“I always try to document my life through my music,” says Zenith, DJ and producer from Jaipur
Sidhantha Jain · July 03, 2019 · 6 Minute Read
Harshit Agarwal, professionally known as Zenith has cemented his position in the Indian dance music industry with his heterogenous DJ sets and unfeigned original productions like “Junglee.” He started out as an EDM DJ and producer back in 2014 but today, he is making independent Hindi music – Why?
2019 started off in the best way possible, Bacardi House Party Sessions was an amazing surprise and such a delight to work on. Benny was an insightful and supportive mentor who encouraged Charan and I to maximize the potential of our song. A lot of producers ask us about the idea behind the intro vocal layer in the song and the interesting part is that when we first got into the studio with Benny, he was randomly whistling a melody which ultimately turned into that intro. Small things like this from Benny’s expertise and experience made it a really enthralling experience being mentored by him.
Making music is an integral part of who I am and I always try to document my life through my music. Everything that I write/produce comes from personal life experiences and events. When I was introduced to Charan by a mutual friend at a party, we began talking about how important it is to express what you feel in some way or the other. The next day we found ourselves jamming in the studio and 14 hours later, we had the first draft of “Junglee” ready. I believe Charan and I have a similar approach towards acquiring inspiration to make music and that’s what draws us together.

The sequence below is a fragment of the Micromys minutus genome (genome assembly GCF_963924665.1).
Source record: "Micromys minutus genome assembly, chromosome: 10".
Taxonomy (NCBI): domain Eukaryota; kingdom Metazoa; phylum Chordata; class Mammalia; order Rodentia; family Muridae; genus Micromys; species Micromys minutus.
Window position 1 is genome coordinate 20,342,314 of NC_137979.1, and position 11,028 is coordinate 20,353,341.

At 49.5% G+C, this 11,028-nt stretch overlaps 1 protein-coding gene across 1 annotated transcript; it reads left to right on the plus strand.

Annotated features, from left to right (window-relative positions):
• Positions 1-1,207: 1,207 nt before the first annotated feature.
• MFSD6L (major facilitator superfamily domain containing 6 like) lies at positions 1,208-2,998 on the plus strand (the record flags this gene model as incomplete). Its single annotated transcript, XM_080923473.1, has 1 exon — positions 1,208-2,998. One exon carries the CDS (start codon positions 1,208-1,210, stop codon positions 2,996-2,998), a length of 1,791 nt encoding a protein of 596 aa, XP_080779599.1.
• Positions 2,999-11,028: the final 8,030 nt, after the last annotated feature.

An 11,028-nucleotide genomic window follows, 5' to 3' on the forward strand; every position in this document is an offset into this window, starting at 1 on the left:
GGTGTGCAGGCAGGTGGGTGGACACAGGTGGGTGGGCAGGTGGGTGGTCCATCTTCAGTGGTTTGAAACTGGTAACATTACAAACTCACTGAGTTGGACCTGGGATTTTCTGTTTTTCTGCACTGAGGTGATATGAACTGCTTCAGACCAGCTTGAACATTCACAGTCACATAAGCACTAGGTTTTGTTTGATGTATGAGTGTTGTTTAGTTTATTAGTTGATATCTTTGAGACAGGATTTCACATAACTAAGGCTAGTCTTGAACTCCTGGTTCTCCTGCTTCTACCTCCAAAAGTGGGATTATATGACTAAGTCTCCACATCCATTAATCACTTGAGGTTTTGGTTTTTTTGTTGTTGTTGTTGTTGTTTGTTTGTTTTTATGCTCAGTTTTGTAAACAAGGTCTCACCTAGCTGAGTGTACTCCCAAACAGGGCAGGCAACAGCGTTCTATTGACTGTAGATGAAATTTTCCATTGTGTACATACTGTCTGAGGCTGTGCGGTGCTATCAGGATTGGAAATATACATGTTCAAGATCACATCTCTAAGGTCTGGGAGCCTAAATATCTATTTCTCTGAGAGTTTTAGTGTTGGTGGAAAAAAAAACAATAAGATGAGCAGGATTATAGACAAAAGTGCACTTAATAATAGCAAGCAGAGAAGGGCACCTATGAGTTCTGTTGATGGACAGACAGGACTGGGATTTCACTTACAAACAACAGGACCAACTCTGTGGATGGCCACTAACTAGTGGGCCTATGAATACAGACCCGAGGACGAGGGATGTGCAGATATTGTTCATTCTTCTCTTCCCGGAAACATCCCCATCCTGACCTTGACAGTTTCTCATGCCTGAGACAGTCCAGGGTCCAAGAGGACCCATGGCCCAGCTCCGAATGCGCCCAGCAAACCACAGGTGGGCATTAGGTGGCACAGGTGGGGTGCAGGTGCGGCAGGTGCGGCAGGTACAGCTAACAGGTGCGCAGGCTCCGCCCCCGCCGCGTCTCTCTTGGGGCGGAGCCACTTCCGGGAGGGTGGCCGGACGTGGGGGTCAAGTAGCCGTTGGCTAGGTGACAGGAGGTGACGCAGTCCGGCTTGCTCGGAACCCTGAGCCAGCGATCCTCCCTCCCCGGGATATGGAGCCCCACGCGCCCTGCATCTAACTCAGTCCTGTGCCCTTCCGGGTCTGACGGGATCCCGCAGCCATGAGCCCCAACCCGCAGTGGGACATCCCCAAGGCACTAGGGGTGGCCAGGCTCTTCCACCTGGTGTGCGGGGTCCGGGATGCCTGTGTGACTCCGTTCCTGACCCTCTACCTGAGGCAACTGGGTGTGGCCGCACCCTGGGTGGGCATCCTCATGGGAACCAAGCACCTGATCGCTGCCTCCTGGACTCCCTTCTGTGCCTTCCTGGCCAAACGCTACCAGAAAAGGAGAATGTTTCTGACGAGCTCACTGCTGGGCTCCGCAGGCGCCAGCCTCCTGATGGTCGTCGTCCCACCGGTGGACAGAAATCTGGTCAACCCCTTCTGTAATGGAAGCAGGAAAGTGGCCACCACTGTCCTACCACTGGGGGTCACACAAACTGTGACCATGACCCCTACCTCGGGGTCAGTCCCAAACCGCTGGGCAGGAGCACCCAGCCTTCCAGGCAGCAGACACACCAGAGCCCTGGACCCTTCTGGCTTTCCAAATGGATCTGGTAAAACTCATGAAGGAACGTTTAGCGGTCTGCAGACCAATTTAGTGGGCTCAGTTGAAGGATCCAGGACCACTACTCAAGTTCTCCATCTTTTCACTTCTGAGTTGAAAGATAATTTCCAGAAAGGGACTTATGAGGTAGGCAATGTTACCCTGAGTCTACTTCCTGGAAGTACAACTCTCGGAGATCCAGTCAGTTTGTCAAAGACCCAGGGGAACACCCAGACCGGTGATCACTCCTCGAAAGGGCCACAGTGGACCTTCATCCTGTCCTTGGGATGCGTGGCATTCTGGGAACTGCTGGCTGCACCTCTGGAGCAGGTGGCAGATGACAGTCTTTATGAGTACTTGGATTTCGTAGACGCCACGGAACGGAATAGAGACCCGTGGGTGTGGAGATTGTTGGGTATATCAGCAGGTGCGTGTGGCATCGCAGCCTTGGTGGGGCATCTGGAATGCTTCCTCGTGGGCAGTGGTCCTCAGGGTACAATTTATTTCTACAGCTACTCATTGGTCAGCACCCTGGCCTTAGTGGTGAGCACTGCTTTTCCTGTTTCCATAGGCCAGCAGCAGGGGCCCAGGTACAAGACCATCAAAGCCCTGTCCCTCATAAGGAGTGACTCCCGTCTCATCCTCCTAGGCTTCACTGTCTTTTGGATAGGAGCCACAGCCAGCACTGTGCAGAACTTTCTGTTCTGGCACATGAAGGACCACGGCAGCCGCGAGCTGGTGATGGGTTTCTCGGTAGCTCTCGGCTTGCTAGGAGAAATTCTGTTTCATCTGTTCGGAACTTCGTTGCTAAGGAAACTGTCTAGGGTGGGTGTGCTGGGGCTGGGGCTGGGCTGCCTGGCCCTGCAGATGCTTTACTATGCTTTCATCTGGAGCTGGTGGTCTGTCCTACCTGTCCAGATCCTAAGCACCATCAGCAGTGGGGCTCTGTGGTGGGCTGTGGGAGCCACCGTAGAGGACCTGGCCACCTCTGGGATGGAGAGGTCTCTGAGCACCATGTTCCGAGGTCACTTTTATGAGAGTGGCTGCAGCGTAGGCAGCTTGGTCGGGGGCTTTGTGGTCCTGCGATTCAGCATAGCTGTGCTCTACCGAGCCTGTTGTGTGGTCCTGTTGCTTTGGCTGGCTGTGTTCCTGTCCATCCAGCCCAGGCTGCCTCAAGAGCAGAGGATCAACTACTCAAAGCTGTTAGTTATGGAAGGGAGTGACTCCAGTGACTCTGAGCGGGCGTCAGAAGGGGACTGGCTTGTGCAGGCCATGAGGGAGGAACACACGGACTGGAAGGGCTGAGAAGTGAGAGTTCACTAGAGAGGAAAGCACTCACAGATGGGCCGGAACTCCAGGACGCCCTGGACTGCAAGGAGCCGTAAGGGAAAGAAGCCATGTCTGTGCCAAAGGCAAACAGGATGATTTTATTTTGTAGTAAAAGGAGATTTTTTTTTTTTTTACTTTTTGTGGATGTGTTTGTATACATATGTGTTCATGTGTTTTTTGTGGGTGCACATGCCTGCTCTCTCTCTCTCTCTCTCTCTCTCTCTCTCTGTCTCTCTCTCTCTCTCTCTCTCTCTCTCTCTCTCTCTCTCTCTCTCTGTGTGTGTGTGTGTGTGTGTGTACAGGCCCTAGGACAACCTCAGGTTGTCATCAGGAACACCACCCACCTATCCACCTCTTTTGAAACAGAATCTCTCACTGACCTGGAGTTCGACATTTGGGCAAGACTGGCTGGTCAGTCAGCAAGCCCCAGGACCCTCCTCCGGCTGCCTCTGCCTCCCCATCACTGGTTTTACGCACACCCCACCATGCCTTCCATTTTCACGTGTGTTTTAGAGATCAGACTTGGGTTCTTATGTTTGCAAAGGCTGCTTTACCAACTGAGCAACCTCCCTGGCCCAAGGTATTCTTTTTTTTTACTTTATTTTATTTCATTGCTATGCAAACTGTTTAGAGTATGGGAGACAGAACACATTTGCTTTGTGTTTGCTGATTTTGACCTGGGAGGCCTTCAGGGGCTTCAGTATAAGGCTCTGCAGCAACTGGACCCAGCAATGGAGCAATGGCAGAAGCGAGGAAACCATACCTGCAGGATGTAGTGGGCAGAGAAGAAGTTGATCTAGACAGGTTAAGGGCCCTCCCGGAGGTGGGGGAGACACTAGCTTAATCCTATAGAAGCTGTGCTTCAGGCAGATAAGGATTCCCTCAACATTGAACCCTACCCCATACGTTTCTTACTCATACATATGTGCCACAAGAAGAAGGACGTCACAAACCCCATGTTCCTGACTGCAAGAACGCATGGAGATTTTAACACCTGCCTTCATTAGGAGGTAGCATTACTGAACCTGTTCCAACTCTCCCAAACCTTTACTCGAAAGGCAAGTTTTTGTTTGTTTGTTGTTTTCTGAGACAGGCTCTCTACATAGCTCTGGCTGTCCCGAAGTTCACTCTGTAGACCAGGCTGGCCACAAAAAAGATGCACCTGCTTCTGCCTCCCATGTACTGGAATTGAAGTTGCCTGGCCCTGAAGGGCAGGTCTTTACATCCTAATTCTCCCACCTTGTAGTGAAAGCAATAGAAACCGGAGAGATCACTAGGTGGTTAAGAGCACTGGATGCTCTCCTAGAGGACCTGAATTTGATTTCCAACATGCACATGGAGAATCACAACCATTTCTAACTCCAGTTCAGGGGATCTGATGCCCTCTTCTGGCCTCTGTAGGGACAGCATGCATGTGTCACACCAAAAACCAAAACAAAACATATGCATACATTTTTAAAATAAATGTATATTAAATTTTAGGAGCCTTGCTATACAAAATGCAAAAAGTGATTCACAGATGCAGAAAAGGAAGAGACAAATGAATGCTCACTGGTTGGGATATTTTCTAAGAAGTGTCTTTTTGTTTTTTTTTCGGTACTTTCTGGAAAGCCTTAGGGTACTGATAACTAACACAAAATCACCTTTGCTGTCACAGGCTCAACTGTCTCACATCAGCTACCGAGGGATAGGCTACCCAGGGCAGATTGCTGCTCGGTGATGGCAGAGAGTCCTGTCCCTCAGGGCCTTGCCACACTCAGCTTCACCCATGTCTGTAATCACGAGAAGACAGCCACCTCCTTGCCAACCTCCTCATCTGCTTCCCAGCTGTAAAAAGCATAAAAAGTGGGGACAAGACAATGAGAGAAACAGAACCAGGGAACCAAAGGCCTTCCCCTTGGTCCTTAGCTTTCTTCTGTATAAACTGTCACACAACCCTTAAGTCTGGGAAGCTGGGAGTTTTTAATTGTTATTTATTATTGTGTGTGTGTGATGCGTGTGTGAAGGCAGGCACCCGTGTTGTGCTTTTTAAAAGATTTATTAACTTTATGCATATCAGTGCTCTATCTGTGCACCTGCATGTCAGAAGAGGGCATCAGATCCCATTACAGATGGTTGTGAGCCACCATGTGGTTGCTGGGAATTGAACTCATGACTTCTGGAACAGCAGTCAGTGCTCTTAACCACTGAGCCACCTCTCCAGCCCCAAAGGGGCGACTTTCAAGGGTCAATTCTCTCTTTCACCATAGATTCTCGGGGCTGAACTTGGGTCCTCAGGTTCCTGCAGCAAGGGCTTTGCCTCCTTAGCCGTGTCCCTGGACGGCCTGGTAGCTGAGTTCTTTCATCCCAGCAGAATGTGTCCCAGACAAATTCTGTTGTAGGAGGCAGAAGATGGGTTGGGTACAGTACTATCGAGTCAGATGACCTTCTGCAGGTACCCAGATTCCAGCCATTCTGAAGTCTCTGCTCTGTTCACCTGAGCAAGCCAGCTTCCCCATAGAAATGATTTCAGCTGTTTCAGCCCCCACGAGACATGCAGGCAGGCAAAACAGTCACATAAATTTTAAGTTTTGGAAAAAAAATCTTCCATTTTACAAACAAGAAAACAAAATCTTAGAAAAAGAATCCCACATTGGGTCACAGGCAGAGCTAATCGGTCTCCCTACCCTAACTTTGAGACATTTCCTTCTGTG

Talk us through the production process and thought behind your latest track, “Karvaan.”
“Karvaan” is a song that really resonates with both of us. It talks about how we go out on our own and travel to multiple destinations for gigs, it also depicts our interaction with the people we meet on the way who ultimately become a part of this journey. I think traveling and meeting new people is an essential part of our lives now. “Karvaan” for me is like a big ‘Thank you’ to the universe for letting me do what I love. The idea was to express my feeling of gratitude and the euphoria I feel when I’m on the go. Through this song, I hope everyone listening gets to experience this as well.
What inspired you to make the switch from EDM to creating independent Hindi music?